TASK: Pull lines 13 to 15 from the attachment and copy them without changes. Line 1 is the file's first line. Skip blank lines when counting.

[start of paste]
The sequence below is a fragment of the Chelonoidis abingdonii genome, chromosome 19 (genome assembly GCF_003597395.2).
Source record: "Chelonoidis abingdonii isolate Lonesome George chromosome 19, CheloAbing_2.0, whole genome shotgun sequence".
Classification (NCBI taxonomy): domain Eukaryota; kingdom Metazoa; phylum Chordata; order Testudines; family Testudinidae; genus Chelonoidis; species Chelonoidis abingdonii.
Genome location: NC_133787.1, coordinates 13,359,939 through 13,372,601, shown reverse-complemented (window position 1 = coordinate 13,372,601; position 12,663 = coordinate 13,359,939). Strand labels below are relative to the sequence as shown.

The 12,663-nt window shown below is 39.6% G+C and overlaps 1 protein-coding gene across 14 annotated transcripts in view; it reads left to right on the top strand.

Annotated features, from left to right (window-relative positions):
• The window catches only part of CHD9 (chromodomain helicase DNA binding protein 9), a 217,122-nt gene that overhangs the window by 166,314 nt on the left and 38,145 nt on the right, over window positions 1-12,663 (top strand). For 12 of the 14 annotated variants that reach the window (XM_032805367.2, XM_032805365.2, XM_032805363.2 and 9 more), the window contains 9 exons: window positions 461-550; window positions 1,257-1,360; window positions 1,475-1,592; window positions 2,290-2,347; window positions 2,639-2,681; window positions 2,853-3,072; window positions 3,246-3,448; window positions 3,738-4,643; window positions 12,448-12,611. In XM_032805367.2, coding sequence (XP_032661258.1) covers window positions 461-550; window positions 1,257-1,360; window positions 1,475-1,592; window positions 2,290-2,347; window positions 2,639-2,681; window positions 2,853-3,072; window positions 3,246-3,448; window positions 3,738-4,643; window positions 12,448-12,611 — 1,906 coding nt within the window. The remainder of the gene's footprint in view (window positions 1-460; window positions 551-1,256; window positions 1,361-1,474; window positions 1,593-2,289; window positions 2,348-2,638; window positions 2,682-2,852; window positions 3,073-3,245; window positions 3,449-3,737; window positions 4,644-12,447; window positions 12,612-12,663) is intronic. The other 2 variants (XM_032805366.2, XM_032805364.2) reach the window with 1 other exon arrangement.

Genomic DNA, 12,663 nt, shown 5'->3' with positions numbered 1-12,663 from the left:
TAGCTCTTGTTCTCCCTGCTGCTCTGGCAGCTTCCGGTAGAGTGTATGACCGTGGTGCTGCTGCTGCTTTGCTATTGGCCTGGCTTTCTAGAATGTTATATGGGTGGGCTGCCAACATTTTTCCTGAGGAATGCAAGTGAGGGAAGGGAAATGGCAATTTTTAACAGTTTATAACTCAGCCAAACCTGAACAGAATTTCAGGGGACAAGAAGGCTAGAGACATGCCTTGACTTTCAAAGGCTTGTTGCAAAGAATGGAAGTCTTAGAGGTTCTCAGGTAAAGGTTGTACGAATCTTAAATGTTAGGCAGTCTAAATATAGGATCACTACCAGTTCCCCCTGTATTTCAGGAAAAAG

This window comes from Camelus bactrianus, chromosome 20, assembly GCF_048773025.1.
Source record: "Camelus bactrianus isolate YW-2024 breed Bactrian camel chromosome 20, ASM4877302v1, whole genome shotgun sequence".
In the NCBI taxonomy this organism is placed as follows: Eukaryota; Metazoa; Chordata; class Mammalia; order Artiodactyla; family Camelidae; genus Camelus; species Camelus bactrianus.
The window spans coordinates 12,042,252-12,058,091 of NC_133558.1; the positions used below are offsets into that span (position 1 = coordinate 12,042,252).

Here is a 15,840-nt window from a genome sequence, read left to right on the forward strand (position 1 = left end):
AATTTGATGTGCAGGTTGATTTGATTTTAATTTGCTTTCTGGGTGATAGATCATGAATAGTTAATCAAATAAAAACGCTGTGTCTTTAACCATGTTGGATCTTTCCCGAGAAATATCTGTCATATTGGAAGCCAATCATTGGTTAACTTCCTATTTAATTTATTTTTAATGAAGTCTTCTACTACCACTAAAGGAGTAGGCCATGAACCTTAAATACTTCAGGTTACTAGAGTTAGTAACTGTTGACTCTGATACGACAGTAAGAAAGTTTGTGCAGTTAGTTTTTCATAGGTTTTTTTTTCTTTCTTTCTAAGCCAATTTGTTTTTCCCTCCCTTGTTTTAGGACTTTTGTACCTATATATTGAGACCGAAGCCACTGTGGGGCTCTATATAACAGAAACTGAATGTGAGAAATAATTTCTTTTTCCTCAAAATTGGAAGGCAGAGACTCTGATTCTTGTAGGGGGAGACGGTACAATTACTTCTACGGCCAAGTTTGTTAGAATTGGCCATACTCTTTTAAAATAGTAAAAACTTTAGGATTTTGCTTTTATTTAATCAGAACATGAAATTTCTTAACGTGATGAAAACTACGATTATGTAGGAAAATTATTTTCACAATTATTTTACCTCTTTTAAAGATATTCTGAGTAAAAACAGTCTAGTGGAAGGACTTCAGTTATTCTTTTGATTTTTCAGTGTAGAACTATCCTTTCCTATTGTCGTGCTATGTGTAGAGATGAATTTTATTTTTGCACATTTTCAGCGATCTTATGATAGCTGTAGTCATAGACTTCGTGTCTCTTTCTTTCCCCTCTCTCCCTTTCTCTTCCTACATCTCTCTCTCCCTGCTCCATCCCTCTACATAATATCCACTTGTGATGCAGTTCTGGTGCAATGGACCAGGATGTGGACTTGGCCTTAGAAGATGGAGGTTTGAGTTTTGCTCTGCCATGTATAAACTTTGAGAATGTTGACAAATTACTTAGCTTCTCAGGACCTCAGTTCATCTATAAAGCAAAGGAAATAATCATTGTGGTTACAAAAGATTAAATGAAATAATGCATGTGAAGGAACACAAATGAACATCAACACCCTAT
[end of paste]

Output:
The window spans coordinates 12,042,252-12,058,091 of NC_133558.1; the positions used below are offsets into that span (position 1 = coordinate 12,042,252).

Here is a 15,840-nt window from a genome sequence, read left to right on the forward strand (position 1 = left end):
AATTTGATGTGCAGGTTGATTTGATTTTAATTTGCTTTCTGGGTGATAGATCATGAATAGTTAATCAAATAAAAACGCTGTGTCTTTAACCATGTTGGATCTTTCCCGAGAAATATCTGTCATATTGGAAGCCAATCATTGGTTAACTTCCTATTTAATTTATTTTTAATGAAGTCTTCTACTACCACTAAAGGAGTAGGCCATGAACCTTAAATACTTCAGGTTACTAGAGTTAGTAACTGTTGACTCTGATACGACAGTAAGAAAGTTTGTGCAGTTAGTTTTTCATAGGTTTTTTTTTCTTTCTTTCTAAGCCAATTTGTTTTTCCCTCCCTTGTTTTAGGACTTTTGTACCTATATATTGAGACCGAAGCCACTGTGGGGCTCTATATAACAGAAACTGAATGTGAGAAATAATTTCTTTTTCCTCAAAATTGGAAGGCAGAGACTCTGATTCTTGTAGGGGGAGACGGTACAATTACTTCTACGGCCAAGTTTGTTAGAATTGGCCATACTCTTTTAAAATAGTAAAAACTTTAGGATTTTGCTTTTATTTAATCAGAACATGAAATTTCTTAACGTGATGAAAACTACGATTATGTAGGAAAATTATTTTCACAATTATTTTACCTCTTTTAAAGATATTCTGAGTAAAAACAGTCTAGTGGAAGGACTTCAGTTATTCTTTTGATTTTTCAGTGTAGAACTATCCTTTCCTATTGTCGTGCTATGTGTAGAGATGAATTTTATTTTTGCACATTTTCAGCGATCTTATGATAGCTGTAGTCATAGACTTCGTGTCTCTTTCTTTCCCCTCTCTCCCTTTCTCTTCCTACATCTCTCTCTCCCTGCTCCATCCCTCTACATAATATCCACTTGTGATGCAGTTCTGGTGCAATGGACCAGGATGTGGACTTGGCCTTAGAAGATGGAGGTTTGAGTTTTGCTCTGCCATGTATAAACTTTGAGAATGTTGACAAATTACTTAGCTTCTCAGGACCTCAGTTCATCTATAAAGCAAAGGAAATAATCATTGTGGTTACAAAAGATTAAATGAAATAATGCATGTGAAGGAACACAAATGAACATCAACACCCTAT